Chopra, 23, managed a winning best of 87.58 metres to go one better than India's previous best -- two silver medals in the 200m and now-defunct 200m hurdles at the 1900 Paris Games by British-Indian Norman Pritchard.
Hundreds of people watched the javelin final on a screen outside Chopra's house in Panipat in the northern state of Haryana, exploding with joy when the Indian was declared the winner.
The Czech Republic filled out the podium at Tokyo's Olympic Stadium, Jakub Vadlejch taking silver with 86.67m and Vitezslav Vesely claiming bronze with 85.44m.
Bollywood music boomed out on the stadium tannoy after Chopra had launched his sixth and final throw, in the knowledge he had won gold.
The farmer's son sprinted the length of the infield, an Indian flag fluttering over his shoulders.
"It feels unbelievable," Chopra said. "It is the first time India has won a gold in athletics, so I feel very good. We have just one gold here in other sports.
"This is our first Olympic medal for a very long time, and in athletics it is the first time we have gold, so it's a proud moment for me and my country."
Chopra added: "In the qualification round I threw very well so I knew I could do better in the final. I didn't know it would be gold, but I am very happy."
Sports Minister Anurag Thakur hailed the "golden boy" on Twitter within minutes of the triumph.
"India's Olympic History has been scripted! Your superbly soaring throw deserves a Billion cheers!" he said.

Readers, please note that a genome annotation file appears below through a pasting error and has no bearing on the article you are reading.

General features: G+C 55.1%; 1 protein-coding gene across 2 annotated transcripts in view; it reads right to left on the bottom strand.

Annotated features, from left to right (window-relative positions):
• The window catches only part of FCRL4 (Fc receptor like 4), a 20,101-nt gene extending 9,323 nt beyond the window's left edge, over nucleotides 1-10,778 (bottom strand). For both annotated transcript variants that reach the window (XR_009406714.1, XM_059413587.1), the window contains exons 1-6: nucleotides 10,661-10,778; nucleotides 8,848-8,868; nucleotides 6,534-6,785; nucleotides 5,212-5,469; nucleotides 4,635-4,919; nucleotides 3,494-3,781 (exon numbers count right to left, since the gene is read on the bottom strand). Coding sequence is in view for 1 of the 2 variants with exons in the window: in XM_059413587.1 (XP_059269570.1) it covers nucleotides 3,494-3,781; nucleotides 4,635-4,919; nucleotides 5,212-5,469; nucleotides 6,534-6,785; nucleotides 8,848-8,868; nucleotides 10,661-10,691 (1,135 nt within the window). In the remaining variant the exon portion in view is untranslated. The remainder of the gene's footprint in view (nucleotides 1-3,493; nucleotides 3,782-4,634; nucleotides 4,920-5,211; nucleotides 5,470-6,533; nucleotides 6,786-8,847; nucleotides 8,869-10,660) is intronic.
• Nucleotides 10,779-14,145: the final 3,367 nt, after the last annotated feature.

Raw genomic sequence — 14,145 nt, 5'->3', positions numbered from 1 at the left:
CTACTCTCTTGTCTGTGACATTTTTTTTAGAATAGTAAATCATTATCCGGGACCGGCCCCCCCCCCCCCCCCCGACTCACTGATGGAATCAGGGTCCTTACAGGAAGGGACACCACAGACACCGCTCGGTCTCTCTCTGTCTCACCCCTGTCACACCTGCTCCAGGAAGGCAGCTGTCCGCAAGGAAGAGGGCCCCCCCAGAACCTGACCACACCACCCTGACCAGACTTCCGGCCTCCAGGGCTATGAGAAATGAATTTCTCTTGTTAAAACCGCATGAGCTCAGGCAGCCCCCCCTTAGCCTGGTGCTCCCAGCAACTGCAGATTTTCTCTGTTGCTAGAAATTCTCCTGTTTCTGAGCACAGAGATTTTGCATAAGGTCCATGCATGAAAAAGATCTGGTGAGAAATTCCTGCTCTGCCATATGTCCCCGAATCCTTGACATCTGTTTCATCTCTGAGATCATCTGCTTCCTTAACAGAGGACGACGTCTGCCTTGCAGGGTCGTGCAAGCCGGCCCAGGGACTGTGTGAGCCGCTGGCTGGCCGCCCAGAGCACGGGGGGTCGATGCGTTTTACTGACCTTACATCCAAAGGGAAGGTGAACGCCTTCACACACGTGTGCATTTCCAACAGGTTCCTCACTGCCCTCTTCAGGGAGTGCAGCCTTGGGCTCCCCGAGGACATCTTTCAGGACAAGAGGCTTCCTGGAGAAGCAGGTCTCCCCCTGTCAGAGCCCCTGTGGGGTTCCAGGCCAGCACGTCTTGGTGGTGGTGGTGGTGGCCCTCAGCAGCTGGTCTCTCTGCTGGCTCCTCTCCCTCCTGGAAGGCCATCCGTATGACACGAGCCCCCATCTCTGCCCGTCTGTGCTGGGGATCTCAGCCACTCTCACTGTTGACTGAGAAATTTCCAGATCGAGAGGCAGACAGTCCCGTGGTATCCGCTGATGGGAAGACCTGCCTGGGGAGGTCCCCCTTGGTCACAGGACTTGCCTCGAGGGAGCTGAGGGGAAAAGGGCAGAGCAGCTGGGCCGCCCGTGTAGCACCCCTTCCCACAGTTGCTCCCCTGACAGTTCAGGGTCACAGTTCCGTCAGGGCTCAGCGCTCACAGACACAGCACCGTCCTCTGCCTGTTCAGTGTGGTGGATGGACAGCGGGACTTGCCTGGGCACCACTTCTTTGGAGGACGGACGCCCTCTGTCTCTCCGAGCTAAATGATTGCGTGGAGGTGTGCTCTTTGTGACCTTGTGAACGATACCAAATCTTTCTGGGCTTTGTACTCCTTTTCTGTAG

Chopra is only the second Indian in any sport to win an individual gold since Abhinav Bindra took the 10 metre air rifle title in 2008.
Chopra had came into the Olympics with the fourth best throw of the year and lived up to his form as a faltering Johannes Vetter of Germany struggled and failed to qualify as one of the top eight.
Vetter, who threw seven times over 90m between April and June, including a season's best of 96.29m, eventually finished down in ninth.
"It was a tough competition," the 28-year-old said, complaining that he was having problems not over-running his launch on the surface.
"If you watch the throws again, you can see it's not the right surface for me. It's a good surface for all the runners, for all the nice world records and Olympic records on the track, but not for a javelin thrower like me. So it really makes me sad."
Vetter added: "It's like driving a car on autopilot. You can't brake, and I have to brake to throw far.
Chopra, Vetter said, had done a "good job".
"He's a really talented guy, always really friendly," the German said.